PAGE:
Why humor is important

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Humor has developmental milestones.

By Debra Muzikar

Driving with Kevin we spot this sign.

slowchildrenatplay

“Slow children at play,” I say. “Kevin how would you interpret that sign – does it mean the children are slow or are we to slow the car down?” I ask.

Kevin laughs. He understands the sign can be interpreted in a funny way.

This week I talked to Linda Anderson the author of Unintentional Humor. She has researched the role humor plays in autism. Linda and her son Brent (on the autism spectrum) are speakers in demand at conferences.

“People are not born with a sense of humor,” she says. “It is something we learn. Parents who have a sense of humor are more likely to have children with a sense of humor. Both of my parents had a sense of humor. I learned it from them.”

Linda explains that there are different levels of humor. Some people can appreciate humor but aren’t yet able to initiate humor. That takes creativity. Brent, who is 29, has recently become a humor initiator.

“Being a humor initiator is more than learning how to repeat a joke, it’s coming up with your own original humor,” she explains.

Linda talks about the evolution of humor and ways to develop a sense of humor in your child. Humor has developmental milestones.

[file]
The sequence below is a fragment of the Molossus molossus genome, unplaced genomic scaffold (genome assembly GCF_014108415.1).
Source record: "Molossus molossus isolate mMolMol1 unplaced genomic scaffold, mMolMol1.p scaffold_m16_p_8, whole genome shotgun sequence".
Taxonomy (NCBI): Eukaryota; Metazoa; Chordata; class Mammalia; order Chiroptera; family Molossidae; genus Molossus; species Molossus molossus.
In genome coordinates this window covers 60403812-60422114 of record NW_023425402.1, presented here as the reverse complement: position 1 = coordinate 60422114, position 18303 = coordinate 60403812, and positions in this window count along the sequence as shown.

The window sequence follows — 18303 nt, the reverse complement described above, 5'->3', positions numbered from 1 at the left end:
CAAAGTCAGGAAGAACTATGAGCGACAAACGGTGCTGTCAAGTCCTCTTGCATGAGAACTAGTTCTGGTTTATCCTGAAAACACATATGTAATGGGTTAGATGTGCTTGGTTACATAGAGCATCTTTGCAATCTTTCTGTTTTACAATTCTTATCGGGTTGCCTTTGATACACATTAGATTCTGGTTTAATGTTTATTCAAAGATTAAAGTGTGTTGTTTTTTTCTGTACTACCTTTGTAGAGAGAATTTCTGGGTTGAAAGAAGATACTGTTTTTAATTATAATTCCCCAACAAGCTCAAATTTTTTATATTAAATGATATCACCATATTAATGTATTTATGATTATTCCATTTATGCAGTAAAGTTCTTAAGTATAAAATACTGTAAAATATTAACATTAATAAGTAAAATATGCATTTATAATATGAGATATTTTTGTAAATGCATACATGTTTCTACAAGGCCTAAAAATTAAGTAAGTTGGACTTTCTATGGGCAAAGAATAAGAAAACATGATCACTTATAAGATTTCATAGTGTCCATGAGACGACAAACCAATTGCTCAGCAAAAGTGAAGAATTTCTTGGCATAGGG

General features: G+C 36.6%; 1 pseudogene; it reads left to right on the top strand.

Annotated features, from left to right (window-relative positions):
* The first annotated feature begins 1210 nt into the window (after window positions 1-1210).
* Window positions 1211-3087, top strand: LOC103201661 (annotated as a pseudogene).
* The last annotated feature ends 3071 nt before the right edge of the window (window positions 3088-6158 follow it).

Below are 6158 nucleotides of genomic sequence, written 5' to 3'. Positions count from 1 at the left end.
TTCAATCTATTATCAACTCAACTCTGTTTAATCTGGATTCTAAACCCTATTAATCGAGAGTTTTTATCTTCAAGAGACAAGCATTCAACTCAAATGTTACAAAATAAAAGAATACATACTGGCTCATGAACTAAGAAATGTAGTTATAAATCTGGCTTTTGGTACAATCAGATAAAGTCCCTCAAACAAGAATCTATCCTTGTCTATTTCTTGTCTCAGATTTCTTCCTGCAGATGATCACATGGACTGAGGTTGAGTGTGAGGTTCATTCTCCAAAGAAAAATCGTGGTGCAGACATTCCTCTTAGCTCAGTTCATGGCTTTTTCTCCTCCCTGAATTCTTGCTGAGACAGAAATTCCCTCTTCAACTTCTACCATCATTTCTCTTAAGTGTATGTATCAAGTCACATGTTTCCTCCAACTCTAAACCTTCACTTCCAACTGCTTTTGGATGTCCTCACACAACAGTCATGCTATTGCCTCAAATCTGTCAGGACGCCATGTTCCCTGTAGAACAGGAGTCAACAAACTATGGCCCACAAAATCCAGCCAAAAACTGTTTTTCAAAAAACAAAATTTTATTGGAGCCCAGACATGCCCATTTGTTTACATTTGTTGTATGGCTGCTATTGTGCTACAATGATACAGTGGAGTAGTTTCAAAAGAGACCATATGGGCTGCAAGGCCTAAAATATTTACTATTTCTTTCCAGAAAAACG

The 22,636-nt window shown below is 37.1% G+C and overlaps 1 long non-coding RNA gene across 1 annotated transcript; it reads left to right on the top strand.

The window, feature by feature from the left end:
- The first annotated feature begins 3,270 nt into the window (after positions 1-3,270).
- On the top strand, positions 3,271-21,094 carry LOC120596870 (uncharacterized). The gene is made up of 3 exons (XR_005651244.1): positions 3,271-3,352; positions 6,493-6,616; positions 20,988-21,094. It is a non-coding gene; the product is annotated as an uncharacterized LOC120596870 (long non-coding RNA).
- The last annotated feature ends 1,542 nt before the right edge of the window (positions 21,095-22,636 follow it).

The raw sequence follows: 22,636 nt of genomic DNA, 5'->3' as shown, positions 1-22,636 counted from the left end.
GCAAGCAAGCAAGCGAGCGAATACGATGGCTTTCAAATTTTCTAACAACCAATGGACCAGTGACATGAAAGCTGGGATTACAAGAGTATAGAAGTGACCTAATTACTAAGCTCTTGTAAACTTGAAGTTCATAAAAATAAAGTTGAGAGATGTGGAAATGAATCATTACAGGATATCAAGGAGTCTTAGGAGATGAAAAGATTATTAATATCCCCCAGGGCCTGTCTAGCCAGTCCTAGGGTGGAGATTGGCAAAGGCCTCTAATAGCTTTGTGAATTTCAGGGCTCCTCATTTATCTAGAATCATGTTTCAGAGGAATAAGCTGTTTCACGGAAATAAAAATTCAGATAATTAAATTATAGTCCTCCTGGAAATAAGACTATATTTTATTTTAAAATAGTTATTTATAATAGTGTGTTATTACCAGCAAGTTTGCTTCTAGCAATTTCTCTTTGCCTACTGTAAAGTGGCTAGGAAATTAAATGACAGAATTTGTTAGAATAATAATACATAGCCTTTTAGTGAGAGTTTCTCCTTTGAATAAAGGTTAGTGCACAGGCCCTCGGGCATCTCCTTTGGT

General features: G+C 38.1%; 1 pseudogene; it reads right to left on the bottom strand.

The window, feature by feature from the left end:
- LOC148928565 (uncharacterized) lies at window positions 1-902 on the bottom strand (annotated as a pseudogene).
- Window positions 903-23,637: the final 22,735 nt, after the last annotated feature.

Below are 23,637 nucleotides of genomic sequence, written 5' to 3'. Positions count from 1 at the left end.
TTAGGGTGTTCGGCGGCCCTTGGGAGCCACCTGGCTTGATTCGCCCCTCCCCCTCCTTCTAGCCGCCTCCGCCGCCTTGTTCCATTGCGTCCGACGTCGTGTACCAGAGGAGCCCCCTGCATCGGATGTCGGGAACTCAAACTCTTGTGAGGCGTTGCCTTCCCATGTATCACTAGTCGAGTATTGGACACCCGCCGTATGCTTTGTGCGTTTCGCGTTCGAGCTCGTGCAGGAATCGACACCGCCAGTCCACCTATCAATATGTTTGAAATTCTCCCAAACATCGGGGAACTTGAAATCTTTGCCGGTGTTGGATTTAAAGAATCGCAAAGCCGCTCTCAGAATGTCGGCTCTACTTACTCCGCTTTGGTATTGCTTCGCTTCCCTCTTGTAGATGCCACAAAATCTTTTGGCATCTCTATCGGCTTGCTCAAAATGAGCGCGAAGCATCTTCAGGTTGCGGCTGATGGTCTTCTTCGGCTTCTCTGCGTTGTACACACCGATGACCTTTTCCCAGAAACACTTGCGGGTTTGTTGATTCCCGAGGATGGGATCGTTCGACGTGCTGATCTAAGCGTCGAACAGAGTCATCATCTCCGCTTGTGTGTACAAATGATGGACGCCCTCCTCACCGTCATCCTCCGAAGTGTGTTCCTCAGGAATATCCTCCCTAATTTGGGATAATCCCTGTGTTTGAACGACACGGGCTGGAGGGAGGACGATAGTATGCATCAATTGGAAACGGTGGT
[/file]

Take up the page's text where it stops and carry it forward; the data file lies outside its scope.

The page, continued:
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“Play peek-a-boo with your baby, read them funny books, make funny sounds and faces. When your child is a little older you can introduce them to knock-knock jokes. There are lots of TV shows that use humor, such as Sesame Street. Disney and Pixar movies can be very funny. Frozen was hilarious,” she says.

Between the ages of 9 and 12 people learn to make fun of each other.

“Humor at another’s expense can be bullying type of behavior. Some people don’t evolve their sense of humor past that. Self-deprecating humor (making fun of yourself) is high-level humor,” Linda says. “The ability to laugh at oneself is important. Making fun of others can be mean-spirited. Brent doesn’t like jokes that rely on stereotypes. When you make fun of others that shows a low self-esteem.”

I think of an article I read in Psychology Today saying sarcasm is actually hostility in disguise. Sarcasm derives from the Greek word skaramosos which means “to tear the flesh.” Sarcastic remarks can be cutting.

Linda explains that autistic people may have more challenges than others in developing a sense of humor. A research study out of Massachusetts shows autistic people have low-connectivity between their right and left sides of the brain. “Many autistic people are literal thinkers,” she says. This is because they hear things through their left side of the brain and the information doesn’t transfer to the right side (the creative side) of the brain. They need to work harder to understand nuances. Visual humor such as slap-stick or cartoons is easier for them to grasp.”

I ask Linda how to help your autistic child acquire a sense of humor.